Office Exploit Gets New Life With PowerPoint Variation
Over the past few months, an Office vulnerability has become one of the most popular and efficient ways of delivering malware to vulnerable computers. The vulnerability — tracked as CVE-2017-0199 — was found by McAfee and FireEye employees in April of this year, and was a zero-day at the time of its discovery. In April, attackers were using it to deliver an RTF file to their targets, which when opened would automatically execute an OLE2link object and run malicious code to compromise users’ machines.
At the time, attackers used it to download an HTA file, which in turn, would run malicious JS code and install various payloads. Researchers have seen CVE-2017-0199 used to target pro-Russian separatists in Ukraine in a cyber-espionage campaign, but also to deliver the Latentbot backdoor trojan in financial malware campaigns. Later, the same exploit was used to deliver the Cerber ransomware via spam emails pushing malicious DOC files.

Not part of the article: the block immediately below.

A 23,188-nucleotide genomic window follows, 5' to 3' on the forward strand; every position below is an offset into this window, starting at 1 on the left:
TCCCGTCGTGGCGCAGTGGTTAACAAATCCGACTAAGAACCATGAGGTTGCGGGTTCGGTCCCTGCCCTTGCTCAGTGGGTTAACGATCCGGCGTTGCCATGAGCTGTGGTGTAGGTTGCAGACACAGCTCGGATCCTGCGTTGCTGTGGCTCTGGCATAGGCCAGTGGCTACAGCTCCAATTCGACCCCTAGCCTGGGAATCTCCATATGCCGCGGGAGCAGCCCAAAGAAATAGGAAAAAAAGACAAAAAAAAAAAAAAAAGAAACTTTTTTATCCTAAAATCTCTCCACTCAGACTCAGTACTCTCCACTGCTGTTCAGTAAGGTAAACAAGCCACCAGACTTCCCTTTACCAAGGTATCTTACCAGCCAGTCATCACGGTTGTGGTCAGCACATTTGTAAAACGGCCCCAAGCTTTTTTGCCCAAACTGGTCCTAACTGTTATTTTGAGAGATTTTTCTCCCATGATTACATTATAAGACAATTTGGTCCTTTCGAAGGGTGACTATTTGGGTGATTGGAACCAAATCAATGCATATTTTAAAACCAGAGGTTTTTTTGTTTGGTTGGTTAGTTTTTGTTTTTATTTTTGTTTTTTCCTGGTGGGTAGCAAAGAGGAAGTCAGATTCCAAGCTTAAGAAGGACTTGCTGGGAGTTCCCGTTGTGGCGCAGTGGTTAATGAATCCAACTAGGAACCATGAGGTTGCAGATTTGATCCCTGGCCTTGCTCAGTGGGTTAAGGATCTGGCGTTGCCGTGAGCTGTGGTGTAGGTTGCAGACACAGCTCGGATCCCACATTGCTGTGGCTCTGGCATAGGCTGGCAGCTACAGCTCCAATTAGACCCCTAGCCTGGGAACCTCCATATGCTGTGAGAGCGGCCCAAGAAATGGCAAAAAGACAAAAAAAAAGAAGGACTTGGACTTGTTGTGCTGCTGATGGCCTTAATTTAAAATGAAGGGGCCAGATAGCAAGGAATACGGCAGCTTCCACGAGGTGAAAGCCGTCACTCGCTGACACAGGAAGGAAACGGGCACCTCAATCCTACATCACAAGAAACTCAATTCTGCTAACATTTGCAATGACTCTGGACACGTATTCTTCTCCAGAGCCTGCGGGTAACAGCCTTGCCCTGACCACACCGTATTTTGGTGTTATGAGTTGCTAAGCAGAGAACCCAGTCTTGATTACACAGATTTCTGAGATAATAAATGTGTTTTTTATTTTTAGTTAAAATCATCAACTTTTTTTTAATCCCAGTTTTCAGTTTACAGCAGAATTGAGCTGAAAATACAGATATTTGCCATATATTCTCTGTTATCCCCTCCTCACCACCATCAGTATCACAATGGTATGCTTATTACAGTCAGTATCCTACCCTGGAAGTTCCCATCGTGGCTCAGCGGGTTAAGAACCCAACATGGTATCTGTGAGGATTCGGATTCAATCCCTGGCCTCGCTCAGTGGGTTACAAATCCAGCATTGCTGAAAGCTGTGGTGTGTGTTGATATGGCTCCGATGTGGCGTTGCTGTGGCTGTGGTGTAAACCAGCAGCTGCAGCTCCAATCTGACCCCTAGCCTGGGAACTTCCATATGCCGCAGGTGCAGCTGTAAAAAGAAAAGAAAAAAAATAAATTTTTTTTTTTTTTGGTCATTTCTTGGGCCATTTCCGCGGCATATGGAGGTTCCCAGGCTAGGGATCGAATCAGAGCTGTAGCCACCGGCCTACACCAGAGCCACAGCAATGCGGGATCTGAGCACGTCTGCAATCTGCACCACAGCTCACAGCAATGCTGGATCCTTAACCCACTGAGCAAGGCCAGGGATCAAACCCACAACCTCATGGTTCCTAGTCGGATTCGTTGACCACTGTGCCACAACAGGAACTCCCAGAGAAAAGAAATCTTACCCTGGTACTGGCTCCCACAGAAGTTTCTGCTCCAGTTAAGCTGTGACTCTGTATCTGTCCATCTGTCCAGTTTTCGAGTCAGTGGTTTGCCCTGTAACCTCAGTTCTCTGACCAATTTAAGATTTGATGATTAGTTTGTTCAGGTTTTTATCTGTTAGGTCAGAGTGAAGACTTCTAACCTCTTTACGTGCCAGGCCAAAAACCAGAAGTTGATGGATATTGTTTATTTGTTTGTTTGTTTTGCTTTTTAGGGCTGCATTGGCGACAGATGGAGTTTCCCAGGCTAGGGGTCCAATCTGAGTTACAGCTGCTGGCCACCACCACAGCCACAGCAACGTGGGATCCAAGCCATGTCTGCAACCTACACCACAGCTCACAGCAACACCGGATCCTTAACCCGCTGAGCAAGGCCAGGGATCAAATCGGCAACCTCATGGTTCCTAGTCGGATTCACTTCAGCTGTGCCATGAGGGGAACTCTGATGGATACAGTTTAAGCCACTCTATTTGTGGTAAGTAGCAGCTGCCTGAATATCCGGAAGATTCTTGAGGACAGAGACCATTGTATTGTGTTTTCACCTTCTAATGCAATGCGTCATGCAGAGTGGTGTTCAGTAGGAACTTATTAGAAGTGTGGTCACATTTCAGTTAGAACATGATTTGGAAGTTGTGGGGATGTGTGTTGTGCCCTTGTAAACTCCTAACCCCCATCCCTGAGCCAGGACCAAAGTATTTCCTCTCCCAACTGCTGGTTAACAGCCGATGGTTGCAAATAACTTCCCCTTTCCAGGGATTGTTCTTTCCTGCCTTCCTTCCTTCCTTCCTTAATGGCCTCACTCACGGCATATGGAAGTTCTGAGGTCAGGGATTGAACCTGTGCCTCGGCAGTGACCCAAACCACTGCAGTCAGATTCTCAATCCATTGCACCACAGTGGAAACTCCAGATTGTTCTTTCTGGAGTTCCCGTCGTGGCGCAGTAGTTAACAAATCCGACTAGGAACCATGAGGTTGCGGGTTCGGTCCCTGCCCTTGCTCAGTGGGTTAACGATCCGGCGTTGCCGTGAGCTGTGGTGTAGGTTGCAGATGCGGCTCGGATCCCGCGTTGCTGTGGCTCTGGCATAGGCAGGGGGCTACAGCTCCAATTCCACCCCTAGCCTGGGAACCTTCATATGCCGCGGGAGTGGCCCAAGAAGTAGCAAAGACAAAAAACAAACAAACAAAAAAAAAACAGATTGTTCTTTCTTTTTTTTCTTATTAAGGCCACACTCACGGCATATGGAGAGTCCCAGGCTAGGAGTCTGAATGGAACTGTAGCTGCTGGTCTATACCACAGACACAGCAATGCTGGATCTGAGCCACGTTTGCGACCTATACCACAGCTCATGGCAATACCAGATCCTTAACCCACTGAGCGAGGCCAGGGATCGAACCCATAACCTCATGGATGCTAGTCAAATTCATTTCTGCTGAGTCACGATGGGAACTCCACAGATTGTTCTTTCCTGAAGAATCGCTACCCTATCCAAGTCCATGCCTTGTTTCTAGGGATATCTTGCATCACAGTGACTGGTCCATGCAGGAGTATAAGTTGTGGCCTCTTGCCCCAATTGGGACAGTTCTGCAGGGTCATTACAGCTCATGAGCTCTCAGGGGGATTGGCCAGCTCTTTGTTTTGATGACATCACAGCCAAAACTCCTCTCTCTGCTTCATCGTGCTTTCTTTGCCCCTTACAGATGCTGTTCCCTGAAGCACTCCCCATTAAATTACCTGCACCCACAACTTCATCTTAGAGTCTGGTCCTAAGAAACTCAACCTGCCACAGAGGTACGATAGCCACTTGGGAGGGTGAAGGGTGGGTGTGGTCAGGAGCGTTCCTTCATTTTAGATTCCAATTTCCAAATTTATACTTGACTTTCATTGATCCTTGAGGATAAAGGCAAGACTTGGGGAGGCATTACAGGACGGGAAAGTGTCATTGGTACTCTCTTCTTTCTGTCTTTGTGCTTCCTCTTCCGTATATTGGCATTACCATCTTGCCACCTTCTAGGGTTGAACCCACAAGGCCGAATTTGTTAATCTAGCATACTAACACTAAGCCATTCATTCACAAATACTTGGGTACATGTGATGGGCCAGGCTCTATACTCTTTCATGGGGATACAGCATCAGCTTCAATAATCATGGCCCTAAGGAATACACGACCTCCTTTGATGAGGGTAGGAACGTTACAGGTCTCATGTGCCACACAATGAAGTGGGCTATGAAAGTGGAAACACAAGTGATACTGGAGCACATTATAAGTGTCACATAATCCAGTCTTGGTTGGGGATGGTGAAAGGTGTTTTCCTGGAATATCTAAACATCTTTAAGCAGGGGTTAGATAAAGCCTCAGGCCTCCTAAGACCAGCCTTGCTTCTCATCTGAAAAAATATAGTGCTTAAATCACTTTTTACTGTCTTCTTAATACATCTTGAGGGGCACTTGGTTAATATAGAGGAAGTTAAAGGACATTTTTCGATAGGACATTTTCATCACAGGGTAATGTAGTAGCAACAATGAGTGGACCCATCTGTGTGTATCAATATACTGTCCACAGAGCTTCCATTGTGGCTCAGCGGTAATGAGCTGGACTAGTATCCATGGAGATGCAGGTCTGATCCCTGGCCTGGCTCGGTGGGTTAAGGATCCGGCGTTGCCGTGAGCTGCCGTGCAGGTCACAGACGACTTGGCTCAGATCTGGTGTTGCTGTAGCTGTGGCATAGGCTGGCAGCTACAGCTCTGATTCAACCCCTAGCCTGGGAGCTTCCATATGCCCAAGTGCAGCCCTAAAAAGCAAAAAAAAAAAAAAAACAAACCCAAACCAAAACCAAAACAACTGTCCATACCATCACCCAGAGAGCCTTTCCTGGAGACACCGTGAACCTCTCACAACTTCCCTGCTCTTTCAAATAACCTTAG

Yesterday, both Cisco and Trend Micro spotted new campaigns using this new exploit, confirming its popularity among crooks. The attacks, spotted by Cisco, were from a group that had chained CVE-2017-0199 to CVE-2012-0158, which was 2016’s most popular vulnerability. According to Cisco, this group spread a spam campaign that delivered the same old RTF documents that downloaded an HTA file to install malware. Crooks were trying to deliver either the Ramnit banking trojan or the Lokibot infostealer.
Cisco experts say that most attempts to infect users failed because if the user’s computer was patched against any of the two exploits, the infection attempt would fail. While the first of these new attacks with CVE-2017-0199 were poorly implemented, the second one was quite creative, and malware devs came up with a new way of exploiting the Office flaw.
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